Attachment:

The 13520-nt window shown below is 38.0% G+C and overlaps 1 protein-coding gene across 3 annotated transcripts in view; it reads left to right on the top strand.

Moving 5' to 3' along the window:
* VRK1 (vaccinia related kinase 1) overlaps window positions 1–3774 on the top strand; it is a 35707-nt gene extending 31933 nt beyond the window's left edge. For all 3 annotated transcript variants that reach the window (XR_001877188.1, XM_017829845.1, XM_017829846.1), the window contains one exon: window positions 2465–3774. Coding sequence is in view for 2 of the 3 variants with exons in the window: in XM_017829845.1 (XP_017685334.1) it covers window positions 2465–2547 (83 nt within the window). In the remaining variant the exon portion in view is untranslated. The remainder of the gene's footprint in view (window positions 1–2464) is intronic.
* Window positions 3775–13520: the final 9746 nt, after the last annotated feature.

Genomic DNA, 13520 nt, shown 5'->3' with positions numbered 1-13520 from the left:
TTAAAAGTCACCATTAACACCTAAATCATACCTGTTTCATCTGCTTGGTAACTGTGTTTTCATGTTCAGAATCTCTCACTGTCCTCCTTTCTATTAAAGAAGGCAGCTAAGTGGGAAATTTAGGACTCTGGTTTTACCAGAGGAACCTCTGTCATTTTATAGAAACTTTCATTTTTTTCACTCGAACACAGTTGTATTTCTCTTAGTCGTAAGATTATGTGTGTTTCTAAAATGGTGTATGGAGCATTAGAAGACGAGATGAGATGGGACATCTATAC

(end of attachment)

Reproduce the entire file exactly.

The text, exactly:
The 13520-nt window shown below is 38.0% G+C and overlaps 1 protein-coding gene across 3 annotated transcripts in view; it reads left to right on the top strand.

Moving 5' to 3' along the window:
* VRK1 (vaccinia related kinase 1) overlaps window positions 1–3774 on the top strand; it is a 35707-nt gene extending 31933 nt beyond the window's left edge. For all 3 annotated transcript variants that reach the window (XR_001877188.1, XM_017829845.1, XM_017829846.1), the window contains one exon: window positions 2465–3774. Coding sequence is in view for 2 of the 3 variants with exons in the window: in XM_017829845.1 (XP_017685334.1) it covers window positions 2465–2547 (83 nt within the window). In the remaining variant the exon portion in view is untranslated. The remainder of the gene's footprint in view (window positions 1–2464) is intronic.
* Window positions 3775–13520: the final 9746 nt, after the last annotated feature.

Genomic DNA, 13520 nt, shown 5'->3' with positions numbered 1-13520 from the left:
TTAAAAGTCACCATTAACACCTAAATCATACCTGTTTCATCTGCTTGGTAACTGTGTTTTCATGTTCAGAATCTCTCACTGTCCTCCTTTCTATTAAAGAAGGCAGCTAAGTGGGAAATTTAGGACTCTGGTTTTACCAGAGGAACCTCTGTCATTTTATAGAAACTTTCATTTTTTTCACTCGAACACAGTTGTATTTCTCTTAGTCGTAAGATTATGTGTGTTTCTAAAATGGTGTATGGAGCATTAGAAGACGAGATGAGATGGGACATCTATAC